While Microsoft still has some distance to make up in the “app gap”… there is a difference between the smartphone market of the 2010’s and the PC market of the 1990’s–the “lock-in” for smartphones is minimal compared to PCs. Most of the apps for Android devices are $1 or free… and I’d be surprised if the average user has $50 invested in apps on the average Android phone. On the other hand, apps for the PC were/are much more expensive (usually $50 a pop), so it’s much more expensive to leave Windows on the PC (and, in many cases, impossible to find an equal alternative) than to leave Android for iOS or Windows Phone.

    My point being simply that, even though Android now controls 85% of the smartphone market, I think the “lock-in” is weak consideration… and that price and hardware design are much more powerful to smartphone consumers. With Microsoft’s new strategy of making Windows Phone free to OEMs and easier to install on Android-like hardware (like the upcoming HTC One for Windows)… I think Microsoft still has a shot at breaking through with its unique (Nokia) hardware… and lower price points.

    In short… apps are important… but their not as important as they were to the PC industry. Android’s monopoly can be toppled as quickly as it rose.

  8. I really enjoy your posts. I even started reading CiteWorld since you started working with them. Based on what you wrote, this will not be the case anymore. Wish you much success and hopefully will get a chance to get post when you decide to blog again.

    Since most of the growth in the mobile market is happening on the low end, whoever can control the low end will have assurance for market growth. The Lumia 525 was so successful on the low end, that Google and its partners were caught by surprised and decided to tackle the segment of the market. While Android has more than 85 percent of the market, I wonder what percentage of the low end market is made of the market share.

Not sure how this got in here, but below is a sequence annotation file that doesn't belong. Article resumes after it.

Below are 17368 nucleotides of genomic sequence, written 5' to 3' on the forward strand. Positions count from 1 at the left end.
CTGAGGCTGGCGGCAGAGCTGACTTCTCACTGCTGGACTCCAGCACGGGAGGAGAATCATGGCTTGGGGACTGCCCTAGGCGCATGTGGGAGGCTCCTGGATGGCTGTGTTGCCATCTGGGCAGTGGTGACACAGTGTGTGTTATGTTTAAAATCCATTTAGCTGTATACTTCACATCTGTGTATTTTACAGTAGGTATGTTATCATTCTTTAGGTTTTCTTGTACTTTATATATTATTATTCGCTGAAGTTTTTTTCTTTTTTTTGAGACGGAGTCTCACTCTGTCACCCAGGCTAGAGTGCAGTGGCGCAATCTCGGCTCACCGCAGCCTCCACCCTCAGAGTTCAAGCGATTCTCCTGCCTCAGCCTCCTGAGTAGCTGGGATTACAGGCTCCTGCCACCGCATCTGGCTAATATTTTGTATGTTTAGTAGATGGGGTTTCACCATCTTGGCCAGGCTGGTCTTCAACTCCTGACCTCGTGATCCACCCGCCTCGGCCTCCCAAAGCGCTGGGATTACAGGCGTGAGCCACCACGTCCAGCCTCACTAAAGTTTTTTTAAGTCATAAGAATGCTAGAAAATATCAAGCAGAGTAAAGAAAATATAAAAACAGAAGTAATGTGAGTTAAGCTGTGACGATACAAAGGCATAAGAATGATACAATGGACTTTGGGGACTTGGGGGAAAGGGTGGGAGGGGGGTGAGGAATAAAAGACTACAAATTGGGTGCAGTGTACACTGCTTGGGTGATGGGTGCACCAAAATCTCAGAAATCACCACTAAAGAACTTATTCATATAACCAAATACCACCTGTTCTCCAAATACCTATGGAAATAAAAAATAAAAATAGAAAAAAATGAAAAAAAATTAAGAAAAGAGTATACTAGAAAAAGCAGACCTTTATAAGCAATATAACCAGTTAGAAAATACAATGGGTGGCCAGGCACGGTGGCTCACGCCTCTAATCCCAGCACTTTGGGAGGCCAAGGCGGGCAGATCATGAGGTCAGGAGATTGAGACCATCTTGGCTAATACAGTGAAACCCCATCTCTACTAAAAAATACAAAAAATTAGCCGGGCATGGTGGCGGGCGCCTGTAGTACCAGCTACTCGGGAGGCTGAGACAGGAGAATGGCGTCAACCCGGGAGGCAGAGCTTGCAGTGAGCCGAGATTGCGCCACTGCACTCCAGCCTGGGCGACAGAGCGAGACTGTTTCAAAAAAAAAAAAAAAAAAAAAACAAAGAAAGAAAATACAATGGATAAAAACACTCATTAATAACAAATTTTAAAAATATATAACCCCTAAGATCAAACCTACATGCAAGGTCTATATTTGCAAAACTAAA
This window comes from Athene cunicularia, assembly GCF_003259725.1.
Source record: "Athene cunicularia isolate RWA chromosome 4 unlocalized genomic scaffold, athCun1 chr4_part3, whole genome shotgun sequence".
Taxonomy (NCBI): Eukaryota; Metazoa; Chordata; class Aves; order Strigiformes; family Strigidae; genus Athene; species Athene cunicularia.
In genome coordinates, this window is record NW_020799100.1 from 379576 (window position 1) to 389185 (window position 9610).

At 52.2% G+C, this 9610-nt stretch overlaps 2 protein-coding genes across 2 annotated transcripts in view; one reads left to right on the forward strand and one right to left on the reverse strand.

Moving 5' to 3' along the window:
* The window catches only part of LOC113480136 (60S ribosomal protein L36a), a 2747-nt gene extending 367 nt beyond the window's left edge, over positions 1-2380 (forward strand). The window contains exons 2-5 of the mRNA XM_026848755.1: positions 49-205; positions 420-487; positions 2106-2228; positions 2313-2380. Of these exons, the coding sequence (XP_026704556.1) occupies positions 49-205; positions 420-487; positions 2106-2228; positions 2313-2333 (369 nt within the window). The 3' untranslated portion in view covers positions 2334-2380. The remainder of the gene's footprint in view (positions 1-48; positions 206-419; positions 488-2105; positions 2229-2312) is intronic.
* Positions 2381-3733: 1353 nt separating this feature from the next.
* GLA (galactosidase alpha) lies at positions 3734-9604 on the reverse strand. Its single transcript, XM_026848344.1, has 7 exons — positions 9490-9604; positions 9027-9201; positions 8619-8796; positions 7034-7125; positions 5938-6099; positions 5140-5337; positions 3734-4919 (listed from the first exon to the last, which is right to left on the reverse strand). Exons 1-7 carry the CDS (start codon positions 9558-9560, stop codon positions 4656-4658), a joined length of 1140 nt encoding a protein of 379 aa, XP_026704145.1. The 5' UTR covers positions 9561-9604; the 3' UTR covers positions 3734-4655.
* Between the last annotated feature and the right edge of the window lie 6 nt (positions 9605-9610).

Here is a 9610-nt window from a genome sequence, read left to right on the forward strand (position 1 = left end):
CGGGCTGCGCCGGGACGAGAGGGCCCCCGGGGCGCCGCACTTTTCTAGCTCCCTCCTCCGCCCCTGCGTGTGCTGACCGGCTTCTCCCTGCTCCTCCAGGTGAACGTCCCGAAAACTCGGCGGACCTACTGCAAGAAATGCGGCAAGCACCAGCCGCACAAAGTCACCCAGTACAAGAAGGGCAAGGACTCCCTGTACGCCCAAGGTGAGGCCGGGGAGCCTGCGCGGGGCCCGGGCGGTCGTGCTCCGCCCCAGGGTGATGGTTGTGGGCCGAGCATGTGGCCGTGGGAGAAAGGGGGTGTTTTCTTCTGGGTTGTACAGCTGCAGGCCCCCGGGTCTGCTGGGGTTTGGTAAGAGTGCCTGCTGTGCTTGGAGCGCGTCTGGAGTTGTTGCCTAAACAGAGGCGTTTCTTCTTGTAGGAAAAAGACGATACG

If Microsoft continue to be successful on the low end market, this will guarantee market share growth which developer cannot simply ignore. Also, it seems that Microsoft, since Mr. Nadella became CEO, is becoming very pragmatic. I expect the adoption of Android apps on Microsoft mobile platform.

  9. dave says:

    Hal – I’m sorry that your blogging is going on hiatus. Your postings have been informative and thought provoking. Good luck with your next adventure!

  10. Brad Silverberg says:

    Best of luck in what’s next, Hal. Your blogs have been tremendously insightful, one of the very best I read.

  11. Adam says:

    I will miss your posts.

  12. Oliver says:

    Great blog. Will be missed.

    Good luck in your new project!

  13. manicmonad says:

    Have fun, Hal! Consider tweeting as you build new stuff >:)

  14. yuhong says:

    Note that the OS/2 2.0 fiasco was also pretty long and complex though, and I have seen no sources that are 100% complete. I have a bad opinion against MS for it.

  15. MarcelDevG says:

    Thank’s Hal for the fish and everything ;)